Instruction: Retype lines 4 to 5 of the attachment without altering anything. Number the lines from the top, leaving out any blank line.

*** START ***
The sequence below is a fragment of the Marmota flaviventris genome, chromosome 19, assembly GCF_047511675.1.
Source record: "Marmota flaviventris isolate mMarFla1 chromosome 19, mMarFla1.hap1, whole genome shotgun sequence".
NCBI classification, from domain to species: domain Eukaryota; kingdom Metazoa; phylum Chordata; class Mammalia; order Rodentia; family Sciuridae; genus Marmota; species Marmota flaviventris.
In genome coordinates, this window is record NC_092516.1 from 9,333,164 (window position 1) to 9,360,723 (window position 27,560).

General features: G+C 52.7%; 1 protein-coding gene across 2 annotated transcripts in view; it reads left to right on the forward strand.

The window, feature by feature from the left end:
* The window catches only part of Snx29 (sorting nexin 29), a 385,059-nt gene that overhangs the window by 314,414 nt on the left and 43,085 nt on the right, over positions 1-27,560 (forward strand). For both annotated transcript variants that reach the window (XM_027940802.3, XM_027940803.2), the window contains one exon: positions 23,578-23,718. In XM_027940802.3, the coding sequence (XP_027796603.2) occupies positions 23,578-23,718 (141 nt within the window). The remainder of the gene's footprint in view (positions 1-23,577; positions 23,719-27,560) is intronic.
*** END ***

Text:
In genome coordinates, this window is record NC_092516.1 from 9,333,164 (window position 1) to 9,360,723 (window position 27,560).

General features: G+C 52.7%; 1 protein-coding gene across 2 annotated transcripts in view; it reads left to right on the forward strand.